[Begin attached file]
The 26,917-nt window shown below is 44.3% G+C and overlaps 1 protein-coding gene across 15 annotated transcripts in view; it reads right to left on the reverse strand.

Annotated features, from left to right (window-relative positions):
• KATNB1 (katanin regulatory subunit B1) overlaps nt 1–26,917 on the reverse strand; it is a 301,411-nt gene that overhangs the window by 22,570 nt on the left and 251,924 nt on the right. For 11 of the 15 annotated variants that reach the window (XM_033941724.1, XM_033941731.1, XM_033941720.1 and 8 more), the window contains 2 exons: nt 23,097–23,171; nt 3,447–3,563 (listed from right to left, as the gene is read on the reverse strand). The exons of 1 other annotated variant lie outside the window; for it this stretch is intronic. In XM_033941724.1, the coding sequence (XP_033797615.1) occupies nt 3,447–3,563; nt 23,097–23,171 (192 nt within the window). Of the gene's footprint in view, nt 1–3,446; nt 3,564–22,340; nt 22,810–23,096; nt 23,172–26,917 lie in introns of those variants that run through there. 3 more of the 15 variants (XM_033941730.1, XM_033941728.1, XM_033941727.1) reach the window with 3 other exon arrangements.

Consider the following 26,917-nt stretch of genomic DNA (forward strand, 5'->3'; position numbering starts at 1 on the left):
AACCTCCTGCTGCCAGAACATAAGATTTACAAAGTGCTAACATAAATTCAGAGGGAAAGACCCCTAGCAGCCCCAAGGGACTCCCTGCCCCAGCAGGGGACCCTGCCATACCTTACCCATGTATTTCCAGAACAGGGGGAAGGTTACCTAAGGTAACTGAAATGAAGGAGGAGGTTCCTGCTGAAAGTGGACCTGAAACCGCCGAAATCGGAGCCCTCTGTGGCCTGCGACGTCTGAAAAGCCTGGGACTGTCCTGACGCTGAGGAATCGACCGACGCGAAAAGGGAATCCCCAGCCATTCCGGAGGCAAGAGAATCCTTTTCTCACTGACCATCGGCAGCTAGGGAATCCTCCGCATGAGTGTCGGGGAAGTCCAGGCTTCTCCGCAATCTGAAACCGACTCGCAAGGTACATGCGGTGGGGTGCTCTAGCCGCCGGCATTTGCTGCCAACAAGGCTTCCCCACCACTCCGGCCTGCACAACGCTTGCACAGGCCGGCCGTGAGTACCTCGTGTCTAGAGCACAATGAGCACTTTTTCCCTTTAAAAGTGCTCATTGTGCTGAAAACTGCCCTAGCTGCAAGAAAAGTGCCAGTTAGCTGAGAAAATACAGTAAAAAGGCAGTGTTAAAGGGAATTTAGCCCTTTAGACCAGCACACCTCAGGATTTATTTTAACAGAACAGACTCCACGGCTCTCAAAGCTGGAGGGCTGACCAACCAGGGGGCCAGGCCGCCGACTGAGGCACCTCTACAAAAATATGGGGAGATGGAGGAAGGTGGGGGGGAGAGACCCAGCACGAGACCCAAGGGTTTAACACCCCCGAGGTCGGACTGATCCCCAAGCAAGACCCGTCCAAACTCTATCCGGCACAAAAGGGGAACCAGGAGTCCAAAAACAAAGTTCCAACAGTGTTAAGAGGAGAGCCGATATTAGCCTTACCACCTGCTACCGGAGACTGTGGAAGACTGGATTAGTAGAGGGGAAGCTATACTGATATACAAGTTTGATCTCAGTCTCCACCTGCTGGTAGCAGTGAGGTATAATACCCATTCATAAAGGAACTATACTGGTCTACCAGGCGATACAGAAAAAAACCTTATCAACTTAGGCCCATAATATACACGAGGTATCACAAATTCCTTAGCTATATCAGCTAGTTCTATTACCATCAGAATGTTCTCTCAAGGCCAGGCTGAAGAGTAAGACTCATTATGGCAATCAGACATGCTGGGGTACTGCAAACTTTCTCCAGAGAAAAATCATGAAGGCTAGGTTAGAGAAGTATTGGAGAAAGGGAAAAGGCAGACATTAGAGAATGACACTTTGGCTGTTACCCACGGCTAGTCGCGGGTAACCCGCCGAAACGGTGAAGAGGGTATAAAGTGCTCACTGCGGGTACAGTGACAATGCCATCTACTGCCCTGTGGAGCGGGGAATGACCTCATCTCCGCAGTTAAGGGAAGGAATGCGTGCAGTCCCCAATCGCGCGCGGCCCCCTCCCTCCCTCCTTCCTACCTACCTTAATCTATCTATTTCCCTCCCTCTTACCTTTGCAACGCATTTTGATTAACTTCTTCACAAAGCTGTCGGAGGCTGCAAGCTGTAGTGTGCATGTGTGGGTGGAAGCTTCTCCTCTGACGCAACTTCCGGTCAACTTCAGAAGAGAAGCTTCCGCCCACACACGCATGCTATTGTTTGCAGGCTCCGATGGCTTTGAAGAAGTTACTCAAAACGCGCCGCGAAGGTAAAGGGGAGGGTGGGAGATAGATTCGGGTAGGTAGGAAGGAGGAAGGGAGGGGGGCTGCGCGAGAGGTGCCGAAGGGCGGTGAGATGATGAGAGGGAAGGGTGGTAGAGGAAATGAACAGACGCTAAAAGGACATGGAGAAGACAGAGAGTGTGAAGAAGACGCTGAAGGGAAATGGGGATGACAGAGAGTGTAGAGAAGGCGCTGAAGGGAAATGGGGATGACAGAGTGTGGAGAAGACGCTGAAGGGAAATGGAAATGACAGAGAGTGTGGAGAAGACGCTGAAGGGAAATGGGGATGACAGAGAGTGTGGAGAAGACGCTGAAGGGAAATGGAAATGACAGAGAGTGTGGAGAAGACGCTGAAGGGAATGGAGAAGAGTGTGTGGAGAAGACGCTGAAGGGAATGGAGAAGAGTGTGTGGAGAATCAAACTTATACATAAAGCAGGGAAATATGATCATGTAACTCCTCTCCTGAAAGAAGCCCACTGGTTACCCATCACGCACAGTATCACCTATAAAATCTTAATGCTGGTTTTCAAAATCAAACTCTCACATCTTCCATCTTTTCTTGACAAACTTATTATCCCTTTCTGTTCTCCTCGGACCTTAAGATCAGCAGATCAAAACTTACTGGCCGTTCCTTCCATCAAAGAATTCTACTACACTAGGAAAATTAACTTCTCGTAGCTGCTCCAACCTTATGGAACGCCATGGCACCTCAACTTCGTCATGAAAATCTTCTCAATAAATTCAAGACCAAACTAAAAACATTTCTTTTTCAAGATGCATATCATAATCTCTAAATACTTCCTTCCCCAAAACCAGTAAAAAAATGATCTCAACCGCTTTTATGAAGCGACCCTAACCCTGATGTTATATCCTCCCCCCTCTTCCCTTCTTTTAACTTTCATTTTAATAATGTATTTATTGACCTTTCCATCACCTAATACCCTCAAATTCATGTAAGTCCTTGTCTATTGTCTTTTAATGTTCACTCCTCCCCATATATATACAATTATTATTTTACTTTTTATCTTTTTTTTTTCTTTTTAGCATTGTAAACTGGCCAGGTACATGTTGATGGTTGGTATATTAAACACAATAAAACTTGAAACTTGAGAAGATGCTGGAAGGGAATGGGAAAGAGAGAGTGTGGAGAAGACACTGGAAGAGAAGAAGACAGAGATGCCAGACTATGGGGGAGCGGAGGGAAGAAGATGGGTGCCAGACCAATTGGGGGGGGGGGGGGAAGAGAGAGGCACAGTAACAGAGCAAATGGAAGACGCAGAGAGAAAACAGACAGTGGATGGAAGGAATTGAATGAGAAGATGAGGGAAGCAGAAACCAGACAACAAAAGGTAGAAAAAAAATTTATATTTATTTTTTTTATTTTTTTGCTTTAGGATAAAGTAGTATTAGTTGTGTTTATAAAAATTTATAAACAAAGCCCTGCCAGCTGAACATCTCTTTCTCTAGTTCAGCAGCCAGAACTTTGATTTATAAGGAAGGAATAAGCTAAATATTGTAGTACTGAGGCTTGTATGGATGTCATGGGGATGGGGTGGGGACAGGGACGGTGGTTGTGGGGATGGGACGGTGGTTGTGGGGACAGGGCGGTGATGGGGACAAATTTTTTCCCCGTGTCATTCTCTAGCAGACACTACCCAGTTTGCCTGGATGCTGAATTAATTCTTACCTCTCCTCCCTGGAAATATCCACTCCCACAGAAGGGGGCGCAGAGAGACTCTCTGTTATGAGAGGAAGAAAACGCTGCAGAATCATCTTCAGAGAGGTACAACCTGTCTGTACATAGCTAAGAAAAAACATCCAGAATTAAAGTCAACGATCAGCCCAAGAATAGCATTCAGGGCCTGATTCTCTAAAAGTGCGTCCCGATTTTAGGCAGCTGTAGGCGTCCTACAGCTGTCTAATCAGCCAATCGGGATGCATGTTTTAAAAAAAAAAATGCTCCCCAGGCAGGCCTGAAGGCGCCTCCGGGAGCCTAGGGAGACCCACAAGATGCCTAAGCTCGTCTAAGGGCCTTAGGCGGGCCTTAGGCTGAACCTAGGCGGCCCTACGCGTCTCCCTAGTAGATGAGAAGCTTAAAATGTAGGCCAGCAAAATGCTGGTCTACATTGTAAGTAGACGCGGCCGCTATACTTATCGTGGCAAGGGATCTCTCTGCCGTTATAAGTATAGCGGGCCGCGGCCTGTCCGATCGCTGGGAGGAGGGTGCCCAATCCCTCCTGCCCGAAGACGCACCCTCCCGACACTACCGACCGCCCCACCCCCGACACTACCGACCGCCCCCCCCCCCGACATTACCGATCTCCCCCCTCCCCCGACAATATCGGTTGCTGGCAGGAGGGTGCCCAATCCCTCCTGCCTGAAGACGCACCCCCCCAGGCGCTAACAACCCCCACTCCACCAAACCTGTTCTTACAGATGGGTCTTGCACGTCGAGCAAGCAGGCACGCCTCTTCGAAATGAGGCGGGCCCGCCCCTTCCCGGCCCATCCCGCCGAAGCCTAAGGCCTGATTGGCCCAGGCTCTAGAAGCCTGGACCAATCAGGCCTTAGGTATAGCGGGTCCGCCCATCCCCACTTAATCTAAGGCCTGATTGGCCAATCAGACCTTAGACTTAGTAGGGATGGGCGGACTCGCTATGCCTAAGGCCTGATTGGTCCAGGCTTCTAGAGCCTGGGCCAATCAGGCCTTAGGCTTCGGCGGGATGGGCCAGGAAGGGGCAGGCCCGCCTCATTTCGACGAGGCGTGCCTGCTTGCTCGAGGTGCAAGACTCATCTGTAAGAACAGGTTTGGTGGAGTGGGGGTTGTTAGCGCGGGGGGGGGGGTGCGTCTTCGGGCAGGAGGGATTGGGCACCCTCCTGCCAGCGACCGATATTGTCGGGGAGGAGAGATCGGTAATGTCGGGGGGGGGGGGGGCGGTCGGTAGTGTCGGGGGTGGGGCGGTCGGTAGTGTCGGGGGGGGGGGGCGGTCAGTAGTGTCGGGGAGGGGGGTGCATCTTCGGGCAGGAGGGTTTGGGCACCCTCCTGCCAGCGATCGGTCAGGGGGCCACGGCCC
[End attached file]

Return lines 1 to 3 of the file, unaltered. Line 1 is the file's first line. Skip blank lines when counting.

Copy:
The 26,917-nt window shown below is 44.3% G+C and overlaps 1 protein-coding gene across 15 annotated transcripts in view; it reads right to left on the reverse strand.

Annotated features, from left to right (window-relative positions):
• KATNB1 (katanin regulatory subunit B1) overlaps nt 1–26,917 on the reverse strand; it is a 301,411-nt gene that overhangs the window by 22,570 nt on the left and 251,924 nt on the right. For 11 of the 15 annotated variants that reach the window (XM_033941724.1, XM_033941731.1, XM_033941720.1 and 8 more), the window contains 2 exons: nt 23,097–23,171; nt 3,447–3,563 (listed from right to left, as the gene is read on the reverse strand). The exons of 1 other annotated variant lie outside the window; for it this stretch is intronic. In XM_033941724.1, the coding sequence (XP_033797615.1) occupies nt 3,447–3,563; nt 23,097–23,171 (192 nt within the window). Of the gene's footprint in view, nt 1–3,446; nt 3,564–22,340; nt 22,810–23,096; nt 23,172–26,917 lie in introns of those variants that run through there. 3 more of the 15 variants (XM_033941730.1, XM_033941728.1, XM_033941727.1) reach the window with 3 other exon arrangements.